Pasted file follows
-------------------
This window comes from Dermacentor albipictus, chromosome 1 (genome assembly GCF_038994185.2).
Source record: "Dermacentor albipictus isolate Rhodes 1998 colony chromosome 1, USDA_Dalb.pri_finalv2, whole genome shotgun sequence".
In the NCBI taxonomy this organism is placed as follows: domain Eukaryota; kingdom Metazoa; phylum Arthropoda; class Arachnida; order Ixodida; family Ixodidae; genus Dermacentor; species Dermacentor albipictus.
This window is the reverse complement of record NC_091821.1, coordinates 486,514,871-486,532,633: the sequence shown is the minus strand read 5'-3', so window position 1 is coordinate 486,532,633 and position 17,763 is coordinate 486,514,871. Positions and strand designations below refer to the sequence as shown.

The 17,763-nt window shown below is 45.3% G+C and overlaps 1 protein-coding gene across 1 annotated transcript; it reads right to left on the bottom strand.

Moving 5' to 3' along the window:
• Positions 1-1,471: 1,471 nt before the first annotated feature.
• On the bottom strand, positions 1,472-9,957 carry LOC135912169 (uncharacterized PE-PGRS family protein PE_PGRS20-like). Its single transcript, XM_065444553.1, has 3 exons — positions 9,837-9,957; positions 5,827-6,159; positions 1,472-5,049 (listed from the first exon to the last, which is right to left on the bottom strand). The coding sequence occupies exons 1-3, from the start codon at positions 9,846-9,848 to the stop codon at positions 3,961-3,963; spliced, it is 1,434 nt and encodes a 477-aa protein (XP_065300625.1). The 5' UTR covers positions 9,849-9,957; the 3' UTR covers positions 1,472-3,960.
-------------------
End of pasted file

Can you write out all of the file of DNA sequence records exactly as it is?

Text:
This window comes from Dermacentor albipictus, chromosome 1 (genome assembly GCF_038994185.2).
Source record: "Dermacentor albipictus isolate Rhodes 1998 colony chromosome 1, USDA_Dalb.pri_finalv2, whole genome shotgun sequence".
In the NCBI taxonomy this organism is placed as follows: domain Eukaryota; kingdom Metazoa; phylum Arthropoda; class Arachnida; order Ixodida; family Ixodidae; genus Dermacentor; species Dermacentor albipictus.
This window is the reverse complement of record NC_091821.1, coordinates 486,514,871-486,532,633: the sequence shown is the minus strand read 5'-3', so window position 1 is coordinate 486,532,633 and position 17,763 is coordinate 486,514,871. Positions and strand designations below refer to the sequence as shown.

The 17,763-nt window shown below is 45.3% G+C and overlaps 1 protein-coding gene across 1 annotated transcript; it reads right to left on the bottom strand.

Moving 5' to 3' along the window:
• Positions 1-1,471: 1,471 nt before the first annotated feature.
• On the bottom strand, positions 1,472-9,957 carry LOC135912169 (uncharacterized PE-PGRS family protein PE_PGRS20-like). Its single transcript, XM_065444553.1, has 3 exons — positions 9,837-9,957; positions 5,827-6,159; positions 1,472-5,049 (listed from the first exon to the last, which is right to left on the bottom strand). The coding sequence occupies exons 1-3, from the start codon at positions 9,846-9,848 to the stop codon at positions 3,961-3,963; spliced, it is 1,434 nt and encodes a 477-aa protein (XP_065300625.1). The 5' UTR covers positions 9,849-9,957; the 3' UTR covers positions 1,472-3,960.